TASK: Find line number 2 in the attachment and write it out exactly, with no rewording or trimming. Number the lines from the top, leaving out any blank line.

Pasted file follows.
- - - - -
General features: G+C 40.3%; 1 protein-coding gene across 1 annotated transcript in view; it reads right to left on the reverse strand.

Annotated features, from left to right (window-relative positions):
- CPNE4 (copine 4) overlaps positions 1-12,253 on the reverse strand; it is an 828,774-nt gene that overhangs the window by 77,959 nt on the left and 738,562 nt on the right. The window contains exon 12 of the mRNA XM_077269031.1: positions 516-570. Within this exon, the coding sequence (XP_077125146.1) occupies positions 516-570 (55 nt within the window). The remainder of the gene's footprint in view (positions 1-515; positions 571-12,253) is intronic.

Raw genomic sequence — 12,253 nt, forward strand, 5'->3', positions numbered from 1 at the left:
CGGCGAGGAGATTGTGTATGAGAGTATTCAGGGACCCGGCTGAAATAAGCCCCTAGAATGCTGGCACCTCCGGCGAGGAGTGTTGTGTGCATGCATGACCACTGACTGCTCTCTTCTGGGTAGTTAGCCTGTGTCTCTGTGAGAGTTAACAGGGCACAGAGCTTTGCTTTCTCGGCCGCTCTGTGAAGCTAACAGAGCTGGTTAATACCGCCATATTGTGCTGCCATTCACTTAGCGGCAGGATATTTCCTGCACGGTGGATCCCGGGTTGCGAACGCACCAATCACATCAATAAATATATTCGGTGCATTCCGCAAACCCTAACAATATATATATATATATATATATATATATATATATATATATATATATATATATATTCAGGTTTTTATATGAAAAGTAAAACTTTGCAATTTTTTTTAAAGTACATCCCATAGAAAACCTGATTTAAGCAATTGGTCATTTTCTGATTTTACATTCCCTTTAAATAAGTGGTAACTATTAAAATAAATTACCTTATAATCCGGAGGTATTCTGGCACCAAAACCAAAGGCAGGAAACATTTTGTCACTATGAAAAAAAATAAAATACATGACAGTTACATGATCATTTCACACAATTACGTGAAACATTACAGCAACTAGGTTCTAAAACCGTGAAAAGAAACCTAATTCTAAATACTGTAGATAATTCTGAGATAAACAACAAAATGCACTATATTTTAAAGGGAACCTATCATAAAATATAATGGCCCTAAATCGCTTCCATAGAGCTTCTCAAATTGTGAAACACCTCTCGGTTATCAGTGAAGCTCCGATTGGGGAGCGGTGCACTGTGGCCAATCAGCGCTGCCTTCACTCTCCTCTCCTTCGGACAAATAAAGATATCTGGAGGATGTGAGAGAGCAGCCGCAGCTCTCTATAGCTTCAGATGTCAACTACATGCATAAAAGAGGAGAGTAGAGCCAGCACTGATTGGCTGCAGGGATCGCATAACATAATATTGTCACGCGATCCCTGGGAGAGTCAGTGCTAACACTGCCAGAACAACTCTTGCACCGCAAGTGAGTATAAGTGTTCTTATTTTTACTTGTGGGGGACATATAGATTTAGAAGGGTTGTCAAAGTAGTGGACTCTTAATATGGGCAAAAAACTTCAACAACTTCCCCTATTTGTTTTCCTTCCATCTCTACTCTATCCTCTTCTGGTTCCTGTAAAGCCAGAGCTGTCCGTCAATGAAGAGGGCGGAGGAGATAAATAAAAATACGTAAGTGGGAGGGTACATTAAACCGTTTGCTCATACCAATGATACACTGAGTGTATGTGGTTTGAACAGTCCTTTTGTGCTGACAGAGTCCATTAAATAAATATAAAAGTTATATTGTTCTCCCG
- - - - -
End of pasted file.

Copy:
Annotated features, from left to right (window-relative positions):